The aluminum rails pictures are the base of the system and are available in many shapes and sizes. The accessories available are mind boggling.
Lineal motion bearings, connector plates, clamping systems and on and on.
Some uses I have thought of are machine fences and fence rails. Assembly tables with built in clamping, a high tech work bench if you will.
I have seen examples of the aluminum extrusion used for cnc router builds. Some just for the structure and some have used the system for linear motion as well.
Shop built vertical panel saws, or router rails could be made very sturdy and highly accurate as well.
If you have a use for a specialized application I think these products could be a very useful component. With flexible assembly options and minimal machining a truly high tech, accurate and custom build machine could be created.



Repairing Pot Metal or White Metal


Due to stupidity on my part I was standing in the shop one day looking at a broken power feeder bracket.

I think I could have ordered a replacement part, but I really needed to use it that afternoon.

I had some aluminum gas welding rod and some flux and decided to experiment a bit.

I used a wire wheel to remove all of the existing paint and dirt from the bracket. I was able to use a bench vise to hold the broken pieces together.

I used an acetylene torch and a small welding tip to heat the parts and weld them together with the aluminum welding rod.

After allowing it to cool slowly, I used a die grinder and a 4" grinder to smooth everything up a bit.

This piece has been in service for a few month now and is holding up very well.

I am not a metallurgist, but I think there are different alloys of what is called pot or white metal. So be careful if you decide to try this. Because your results may vary.

I'll admit, not breaking it would have been much easier, but this quick repair did get things up and running. Even though I spent over an hour making the repair, that was better than waiting two weeks for parts.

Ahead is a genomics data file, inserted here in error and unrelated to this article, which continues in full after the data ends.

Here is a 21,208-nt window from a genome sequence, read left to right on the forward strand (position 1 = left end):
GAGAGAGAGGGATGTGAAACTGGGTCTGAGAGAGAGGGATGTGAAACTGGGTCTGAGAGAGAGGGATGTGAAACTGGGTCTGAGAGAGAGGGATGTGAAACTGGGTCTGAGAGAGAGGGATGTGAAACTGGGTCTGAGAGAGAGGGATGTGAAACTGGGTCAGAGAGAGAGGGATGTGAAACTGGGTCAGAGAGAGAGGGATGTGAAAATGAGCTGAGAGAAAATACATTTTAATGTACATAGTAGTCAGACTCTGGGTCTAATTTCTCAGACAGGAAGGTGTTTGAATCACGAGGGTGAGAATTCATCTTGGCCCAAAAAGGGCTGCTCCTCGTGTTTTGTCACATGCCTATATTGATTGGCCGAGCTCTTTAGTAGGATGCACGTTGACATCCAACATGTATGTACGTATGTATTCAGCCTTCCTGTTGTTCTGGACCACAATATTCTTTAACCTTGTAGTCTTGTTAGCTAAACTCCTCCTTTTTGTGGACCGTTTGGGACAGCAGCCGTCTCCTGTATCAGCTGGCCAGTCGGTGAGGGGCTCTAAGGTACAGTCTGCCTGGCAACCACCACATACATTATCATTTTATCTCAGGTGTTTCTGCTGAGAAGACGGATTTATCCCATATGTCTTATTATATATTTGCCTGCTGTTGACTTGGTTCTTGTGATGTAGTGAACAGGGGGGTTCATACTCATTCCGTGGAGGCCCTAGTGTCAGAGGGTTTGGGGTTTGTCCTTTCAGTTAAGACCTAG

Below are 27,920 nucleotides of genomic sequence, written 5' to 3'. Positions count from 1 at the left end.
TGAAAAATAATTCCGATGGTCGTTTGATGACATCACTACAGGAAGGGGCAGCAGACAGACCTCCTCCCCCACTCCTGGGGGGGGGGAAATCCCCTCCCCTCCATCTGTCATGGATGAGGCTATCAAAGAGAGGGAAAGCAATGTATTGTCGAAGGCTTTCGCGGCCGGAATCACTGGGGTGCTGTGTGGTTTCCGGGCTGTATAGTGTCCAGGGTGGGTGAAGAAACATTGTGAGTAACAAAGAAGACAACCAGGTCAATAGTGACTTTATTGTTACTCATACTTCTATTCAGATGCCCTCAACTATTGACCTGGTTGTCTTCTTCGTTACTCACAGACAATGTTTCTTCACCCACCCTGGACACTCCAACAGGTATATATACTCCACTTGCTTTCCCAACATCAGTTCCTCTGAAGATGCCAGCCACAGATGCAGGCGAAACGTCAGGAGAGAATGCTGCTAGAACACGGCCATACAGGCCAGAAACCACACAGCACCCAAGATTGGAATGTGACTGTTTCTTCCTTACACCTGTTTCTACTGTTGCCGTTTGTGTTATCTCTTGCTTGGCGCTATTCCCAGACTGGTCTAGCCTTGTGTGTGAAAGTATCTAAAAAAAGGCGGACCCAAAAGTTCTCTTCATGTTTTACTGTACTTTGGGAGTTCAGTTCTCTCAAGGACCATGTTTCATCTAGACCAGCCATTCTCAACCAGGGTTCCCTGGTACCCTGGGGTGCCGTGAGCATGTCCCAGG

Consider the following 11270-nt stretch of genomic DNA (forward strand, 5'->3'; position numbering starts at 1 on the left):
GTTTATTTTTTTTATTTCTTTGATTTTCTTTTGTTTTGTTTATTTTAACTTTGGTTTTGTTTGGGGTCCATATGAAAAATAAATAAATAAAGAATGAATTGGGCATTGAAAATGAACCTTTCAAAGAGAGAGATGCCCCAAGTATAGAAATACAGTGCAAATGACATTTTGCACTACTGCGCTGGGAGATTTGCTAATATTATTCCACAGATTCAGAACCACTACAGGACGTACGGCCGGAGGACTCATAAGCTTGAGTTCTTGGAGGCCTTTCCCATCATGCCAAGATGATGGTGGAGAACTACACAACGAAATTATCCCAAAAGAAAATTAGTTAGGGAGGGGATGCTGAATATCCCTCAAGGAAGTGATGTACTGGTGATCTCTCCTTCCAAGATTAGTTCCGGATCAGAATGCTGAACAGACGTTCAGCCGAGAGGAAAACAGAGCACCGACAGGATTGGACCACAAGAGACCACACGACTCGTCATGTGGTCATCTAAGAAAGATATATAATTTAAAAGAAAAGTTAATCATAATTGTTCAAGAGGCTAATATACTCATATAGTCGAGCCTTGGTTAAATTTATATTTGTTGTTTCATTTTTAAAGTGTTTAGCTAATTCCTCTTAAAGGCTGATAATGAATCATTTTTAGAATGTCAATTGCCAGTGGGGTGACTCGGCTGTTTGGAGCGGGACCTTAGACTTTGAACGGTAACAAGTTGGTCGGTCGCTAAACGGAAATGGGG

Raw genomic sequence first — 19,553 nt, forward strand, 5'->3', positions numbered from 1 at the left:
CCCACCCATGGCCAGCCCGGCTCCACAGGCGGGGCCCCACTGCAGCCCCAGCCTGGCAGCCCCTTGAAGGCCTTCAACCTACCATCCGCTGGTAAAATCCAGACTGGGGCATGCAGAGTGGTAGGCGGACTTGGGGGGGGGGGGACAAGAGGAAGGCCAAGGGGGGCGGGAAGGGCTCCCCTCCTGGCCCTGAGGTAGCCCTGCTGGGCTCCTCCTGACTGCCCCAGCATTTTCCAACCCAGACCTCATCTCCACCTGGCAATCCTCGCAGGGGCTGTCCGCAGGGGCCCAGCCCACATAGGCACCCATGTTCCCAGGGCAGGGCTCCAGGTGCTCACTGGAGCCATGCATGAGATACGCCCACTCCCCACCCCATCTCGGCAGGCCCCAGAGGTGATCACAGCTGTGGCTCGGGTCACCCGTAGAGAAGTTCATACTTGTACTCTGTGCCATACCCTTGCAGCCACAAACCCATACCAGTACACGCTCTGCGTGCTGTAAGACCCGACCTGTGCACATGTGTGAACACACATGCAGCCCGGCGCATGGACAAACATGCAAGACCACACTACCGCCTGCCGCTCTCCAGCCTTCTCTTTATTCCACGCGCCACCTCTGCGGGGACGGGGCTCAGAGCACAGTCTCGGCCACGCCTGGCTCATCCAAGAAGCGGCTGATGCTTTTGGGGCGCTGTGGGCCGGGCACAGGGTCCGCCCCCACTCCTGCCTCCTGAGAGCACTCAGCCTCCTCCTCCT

Add an Aluminum Face to your shaper fence.

This shaper fence may not be something everyone can use, but a few might find it useful.

It's a very nice fence, the problem for most is the materials used. The fence is from a extra piece of aluminum rail from a Delta uni saw fence I had in the shop. I upgraded my uni saw fence to the 60" rip capacity, so I had the shorter rail laying around.

The first thing you have to do is rip one face of the aluminum to remove the small ridge. Aluminum cut very well on the table saw with a good carbide blade.

The rail on the right is the original rail, the one on the left is after the small triangle if aluminum has been removed.
After ripping on the table saw I sanded the face to remove the light saw marks. If you look closely at the left hand rail you can see a few areas that still have the factory finish. I was not concerned with polishing the aluminum to a mirror finish. After I sanded I applied a coat of past wax to the fence face.
Notice the T-slot notch at the bottom of the rails. A 5/16" bolt slides perfectly onto this notch. This is how the rails attach to the original cast portions of the shaper fence.
When the nuts on these bolts are loosened, the fence sections can be slid closer or father away from the cutter head.